Kate makes her way to Dustin Evans's apartment, where she's met outside by a beaming Ryan and a disgruntled-looking Esposito, both of whom are busily picking scraps and shreds of paper from their clothing.
"There's a community recycling bin here," Ryan explains, "but it only gets picked up every couple of weeks. Check out what our boy Javi found on our little dumpster diving excursion."
Esposito gives her a plastic baggie containing a slightly crumpled piece of paper. It's a handwritten letter to Evans.
Hey, Dustin! (Calling you that feels weird, Bro! You'll always be Donnie to me.)
I know it's been a while since you've heard from me. The reason I'm writing to you today is because Teresa is sick, and she needs help. My income just isn't enough anymore, even though I've been working two jobs since October.
The letter goes on for several more paragraphs. It's obviously the fundraising letter than Philip Jacobi sent out on Teresa's behalf. What's most remarkable about it, though, is that several letters, and in some places, combinations of letters, are circled in red ink. She looks at the ones in just the first few lines.
e st Ca B t ck le M O
With a little rearrangement and repetition of certain letters, it's not too hard to figure out a familiar group of words:
Castle Beckett BOOM
"Gotcha, you son of a bitch," she says softly. "Apparently his proclivity for forgery never went away entirely."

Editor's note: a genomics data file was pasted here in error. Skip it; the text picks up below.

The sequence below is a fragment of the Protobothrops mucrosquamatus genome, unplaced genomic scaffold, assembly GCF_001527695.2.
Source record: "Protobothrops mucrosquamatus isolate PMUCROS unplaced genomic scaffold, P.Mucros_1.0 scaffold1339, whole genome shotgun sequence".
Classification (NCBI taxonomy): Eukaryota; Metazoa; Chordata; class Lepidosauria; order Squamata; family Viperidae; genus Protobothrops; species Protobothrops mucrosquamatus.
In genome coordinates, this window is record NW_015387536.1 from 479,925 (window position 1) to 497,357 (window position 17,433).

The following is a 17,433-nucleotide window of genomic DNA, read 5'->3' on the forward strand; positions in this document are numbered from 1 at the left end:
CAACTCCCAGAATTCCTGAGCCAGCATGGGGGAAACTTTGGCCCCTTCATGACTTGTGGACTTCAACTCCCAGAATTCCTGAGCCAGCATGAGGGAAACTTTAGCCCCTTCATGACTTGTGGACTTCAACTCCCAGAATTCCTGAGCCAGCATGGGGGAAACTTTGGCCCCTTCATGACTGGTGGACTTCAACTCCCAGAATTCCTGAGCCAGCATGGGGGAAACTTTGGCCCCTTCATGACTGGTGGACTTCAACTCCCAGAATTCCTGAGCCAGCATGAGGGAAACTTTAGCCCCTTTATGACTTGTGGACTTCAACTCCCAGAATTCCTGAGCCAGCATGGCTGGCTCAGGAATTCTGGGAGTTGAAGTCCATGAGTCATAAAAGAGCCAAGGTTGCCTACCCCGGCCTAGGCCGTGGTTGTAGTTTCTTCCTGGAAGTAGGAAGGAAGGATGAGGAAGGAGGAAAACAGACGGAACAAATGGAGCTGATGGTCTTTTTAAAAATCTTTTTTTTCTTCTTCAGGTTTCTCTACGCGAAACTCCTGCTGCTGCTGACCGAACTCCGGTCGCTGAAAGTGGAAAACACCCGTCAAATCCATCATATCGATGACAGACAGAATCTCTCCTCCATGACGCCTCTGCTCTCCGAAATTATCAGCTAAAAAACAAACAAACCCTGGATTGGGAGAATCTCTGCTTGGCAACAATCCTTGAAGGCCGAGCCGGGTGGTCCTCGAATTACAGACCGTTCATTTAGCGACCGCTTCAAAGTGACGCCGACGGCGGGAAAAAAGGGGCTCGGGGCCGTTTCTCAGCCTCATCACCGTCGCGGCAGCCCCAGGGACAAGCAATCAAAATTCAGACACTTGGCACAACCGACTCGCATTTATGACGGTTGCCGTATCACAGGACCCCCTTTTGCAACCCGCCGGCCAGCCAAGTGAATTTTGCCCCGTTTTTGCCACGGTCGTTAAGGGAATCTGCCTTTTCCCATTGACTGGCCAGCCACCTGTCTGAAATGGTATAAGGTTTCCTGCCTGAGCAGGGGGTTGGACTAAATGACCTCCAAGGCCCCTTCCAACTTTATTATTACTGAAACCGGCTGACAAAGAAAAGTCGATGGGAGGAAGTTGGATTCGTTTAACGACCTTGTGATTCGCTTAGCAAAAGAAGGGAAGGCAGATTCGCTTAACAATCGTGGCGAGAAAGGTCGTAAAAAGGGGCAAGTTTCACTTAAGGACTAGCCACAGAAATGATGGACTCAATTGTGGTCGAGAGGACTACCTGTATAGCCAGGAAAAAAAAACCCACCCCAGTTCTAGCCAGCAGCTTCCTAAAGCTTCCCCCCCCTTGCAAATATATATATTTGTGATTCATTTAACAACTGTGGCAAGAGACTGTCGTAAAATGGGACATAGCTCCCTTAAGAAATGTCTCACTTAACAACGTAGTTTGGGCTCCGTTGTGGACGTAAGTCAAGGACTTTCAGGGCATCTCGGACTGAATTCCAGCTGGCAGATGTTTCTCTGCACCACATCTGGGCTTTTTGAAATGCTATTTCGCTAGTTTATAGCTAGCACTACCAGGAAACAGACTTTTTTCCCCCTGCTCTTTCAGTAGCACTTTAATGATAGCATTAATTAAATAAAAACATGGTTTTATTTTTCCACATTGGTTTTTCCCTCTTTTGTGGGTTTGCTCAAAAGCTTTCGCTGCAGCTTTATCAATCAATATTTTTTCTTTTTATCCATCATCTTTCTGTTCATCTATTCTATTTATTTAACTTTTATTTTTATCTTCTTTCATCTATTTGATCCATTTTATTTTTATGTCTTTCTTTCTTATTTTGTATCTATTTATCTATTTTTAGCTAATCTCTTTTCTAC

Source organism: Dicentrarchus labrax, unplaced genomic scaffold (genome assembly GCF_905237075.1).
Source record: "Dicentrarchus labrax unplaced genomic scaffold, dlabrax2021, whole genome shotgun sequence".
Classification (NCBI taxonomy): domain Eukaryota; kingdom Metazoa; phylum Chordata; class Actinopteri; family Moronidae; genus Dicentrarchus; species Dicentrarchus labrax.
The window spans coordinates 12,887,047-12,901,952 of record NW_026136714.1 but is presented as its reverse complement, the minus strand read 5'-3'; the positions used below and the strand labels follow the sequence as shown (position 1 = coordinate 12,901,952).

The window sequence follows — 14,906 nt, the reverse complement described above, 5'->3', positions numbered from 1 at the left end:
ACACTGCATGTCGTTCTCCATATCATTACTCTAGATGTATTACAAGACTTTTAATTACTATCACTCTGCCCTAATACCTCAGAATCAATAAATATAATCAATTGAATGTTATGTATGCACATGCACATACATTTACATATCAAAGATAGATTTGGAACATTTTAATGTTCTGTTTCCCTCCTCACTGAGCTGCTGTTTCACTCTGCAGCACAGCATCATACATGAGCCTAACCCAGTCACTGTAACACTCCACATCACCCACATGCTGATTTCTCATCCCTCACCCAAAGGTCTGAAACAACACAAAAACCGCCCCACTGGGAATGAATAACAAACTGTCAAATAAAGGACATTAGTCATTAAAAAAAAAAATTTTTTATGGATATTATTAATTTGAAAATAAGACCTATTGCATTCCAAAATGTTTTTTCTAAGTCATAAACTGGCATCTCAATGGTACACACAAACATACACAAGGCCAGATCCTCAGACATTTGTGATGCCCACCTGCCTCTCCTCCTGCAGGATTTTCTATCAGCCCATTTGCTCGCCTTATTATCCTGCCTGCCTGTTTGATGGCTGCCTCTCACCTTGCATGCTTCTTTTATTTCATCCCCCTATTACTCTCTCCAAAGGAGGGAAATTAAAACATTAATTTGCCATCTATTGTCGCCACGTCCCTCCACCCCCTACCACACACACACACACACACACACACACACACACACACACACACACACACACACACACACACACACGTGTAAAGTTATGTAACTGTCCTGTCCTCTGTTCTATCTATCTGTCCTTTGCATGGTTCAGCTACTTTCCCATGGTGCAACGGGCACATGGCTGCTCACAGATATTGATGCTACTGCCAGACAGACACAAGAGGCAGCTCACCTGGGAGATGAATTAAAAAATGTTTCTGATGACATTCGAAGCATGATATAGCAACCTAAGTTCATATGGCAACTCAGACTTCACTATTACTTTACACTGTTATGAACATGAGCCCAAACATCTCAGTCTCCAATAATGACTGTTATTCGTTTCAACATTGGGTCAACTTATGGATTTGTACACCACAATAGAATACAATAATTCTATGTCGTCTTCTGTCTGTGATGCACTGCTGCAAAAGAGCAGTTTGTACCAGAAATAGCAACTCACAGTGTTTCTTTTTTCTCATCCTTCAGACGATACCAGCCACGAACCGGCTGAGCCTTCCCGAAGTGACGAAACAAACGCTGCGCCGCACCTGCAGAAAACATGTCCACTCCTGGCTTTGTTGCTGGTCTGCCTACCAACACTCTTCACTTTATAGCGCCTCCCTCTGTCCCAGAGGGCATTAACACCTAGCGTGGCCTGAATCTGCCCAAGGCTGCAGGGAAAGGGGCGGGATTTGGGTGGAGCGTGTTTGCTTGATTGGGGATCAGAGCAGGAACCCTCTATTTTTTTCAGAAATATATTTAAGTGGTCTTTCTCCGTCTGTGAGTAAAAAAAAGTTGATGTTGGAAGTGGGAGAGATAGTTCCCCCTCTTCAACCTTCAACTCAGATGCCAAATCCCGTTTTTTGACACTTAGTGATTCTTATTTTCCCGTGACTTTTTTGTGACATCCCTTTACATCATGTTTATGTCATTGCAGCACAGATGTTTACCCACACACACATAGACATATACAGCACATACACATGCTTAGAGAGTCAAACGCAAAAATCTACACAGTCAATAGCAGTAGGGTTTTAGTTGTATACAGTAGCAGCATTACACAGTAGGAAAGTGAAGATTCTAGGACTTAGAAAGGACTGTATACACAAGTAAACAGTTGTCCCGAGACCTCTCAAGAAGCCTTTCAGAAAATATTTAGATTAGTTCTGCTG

At Ryan's questioning glance, she says, "He stole from the Jacobis by forging checks when he lived with them."
"Too back they didn't prosecute his punk ass back then," Esposito says as he continues to brush shreds of paper from his jacket. "It might have saved us some time and Alexis a hospital visit if we'd known he was such a lowlife."
"You think it's enough to keep him in custody?" Ryan asks.
"Maybe," she says cautiously. "We need to see if we can find some paper here that matches the notes. Our originals don't have any prints, but with this letter and a match for paper and ink type, we might be able to hold him on charges of menacing and trespassing."
"That's a long way from attempted murder. Why would he even bother writing the notes, much less go to the time and effort to copy Jacobi's handwriting?"
Esposito nods thoughtfully. "I can see him maybe writing one to the publisher to throw us off the scent, but that's purely a low-risk move. He had to have broken into your place to have left that note under your bed."
"Don't forget that it's a risk that paid off," she says. "Money didn't look like a valid motive in the beginning. This letter is good, but it's not enough to put him away. There's another link somewhere between Evans and Jacobi, and we need to find it."
Hours later, the team finally finishes its search of Evans's place. A notepad of what looks to be the same type of paper as that used in the notes is taken into evidence, along with a box of envelopes, several different types of pens, and a box of plastic gloves.